Presse aktuell

28.06.2016

Brexit - Implications for Financial Markets Regulation, Tax Policy and Competition Policy

Background: The citizens of the United Kingdom narrowly voted to leave the European Union in a referendum taking place on 23 June 2016. According to Article 50 of the European Treaty the exit negotiations must be completed within two years after the withdrawal notification has been received.

What are implications of a Brexit for London as a financial centre?

The United Kingdom voted to leave the European Union and by doing so the internal market - this also applies for the financial services sector which makes about an eight of UK GDP. At the end of the withdrawal procedure, the United Kingdom will be a third country like any other and will not have automatic access to the internal market for financial services. Without this access to the internal market, London will be a far less attractive place to do business. This applies especially for international market participants who used to see the UK as a gateway to the European Union. 

Will British providers of financial services be able to access the Single Market for financial services nonetheless?

There is no automatism. Access to the Single Market will only be possible if equivalence of the British legal framework with the European one is safeguarded. The United Kingdom will essentially have to apply European standards that it can no longer influence.

Will there be a change of course in financial markets regulation following the resignation of Lord Hill?

The British Commissioner in charge of Financial Stability, Financial Services and Capital Markets Union has announced his resignation on 25 June 2016, which will take effect in mid-July. Commission Vice-President Valdis Dombrovskis will take over Lord Hill’s former portfolio. However, there will be no change of course as Lord Hill as well as Valdis Dombrovskis have a similar understanding of financial markets legislation. Hence, there will be stability in those troubled times.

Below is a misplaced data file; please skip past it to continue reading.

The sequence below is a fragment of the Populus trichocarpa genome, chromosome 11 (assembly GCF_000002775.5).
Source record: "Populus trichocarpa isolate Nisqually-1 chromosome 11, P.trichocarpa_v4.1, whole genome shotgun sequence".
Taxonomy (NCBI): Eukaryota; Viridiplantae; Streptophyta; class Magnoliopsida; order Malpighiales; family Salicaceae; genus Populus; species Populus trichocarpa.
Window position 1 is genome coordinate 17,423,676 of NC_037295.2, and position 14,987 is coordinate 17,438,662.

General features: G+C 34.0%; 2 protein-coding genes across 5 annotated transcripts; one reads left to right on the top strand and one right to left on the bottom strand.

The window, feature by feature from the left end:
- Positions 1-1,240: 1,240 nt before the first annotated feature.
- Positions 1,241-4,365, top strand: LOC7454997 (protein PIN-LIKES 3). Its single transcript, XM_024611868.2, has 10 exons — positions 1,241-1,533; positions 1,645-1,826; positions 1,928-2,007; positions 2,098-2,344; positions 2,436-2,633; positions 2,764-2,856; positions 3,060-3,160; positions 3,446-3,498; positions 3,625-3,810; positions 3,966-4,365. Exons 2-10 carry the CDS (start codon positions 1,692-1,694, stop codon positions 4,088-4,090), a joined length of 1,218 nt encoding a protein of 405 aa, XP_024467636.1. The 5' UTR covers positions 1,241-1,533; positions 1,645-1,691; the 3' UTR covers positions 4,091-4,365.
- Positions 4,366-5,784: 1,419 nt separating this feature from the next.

What will happen to the London-based European Banking Authority?

When the United Kingdom withdraws from the European Union, the European Banking Authority (EBA) can no longer be based in London. EBA will therefore have to be relocated to a different location within the European Union. 

What will be the implications of Brexit for the exchange of information regarding tax issues?

When the United Kingdom withdraws from the European Union, it will no longer take part in the automatic exchange of information with regards to tax issues. The stricter provisions against tax evasion, aggressive tax planning and money laundering that have been passed in recent years will not apply anymore either. Furthermore, the European Commission will no longer be able to investigate state aid issues taking the form of favourable tax treatments. International obligations such as those agreed in the framework of the OCED action plan against base erosion and profit shifting (BEPS) will still apply.  

What are the implications of Brexit for competition policy? 

When the United Kingdom withdraws from the European Union, it will not have to comply with EU competition law and EU state aid rules any longer. The Competition and Markets Authority will be in charge of applying and enforcing competition policy in the UK. 

Initiates file downloadDownload the factsheet here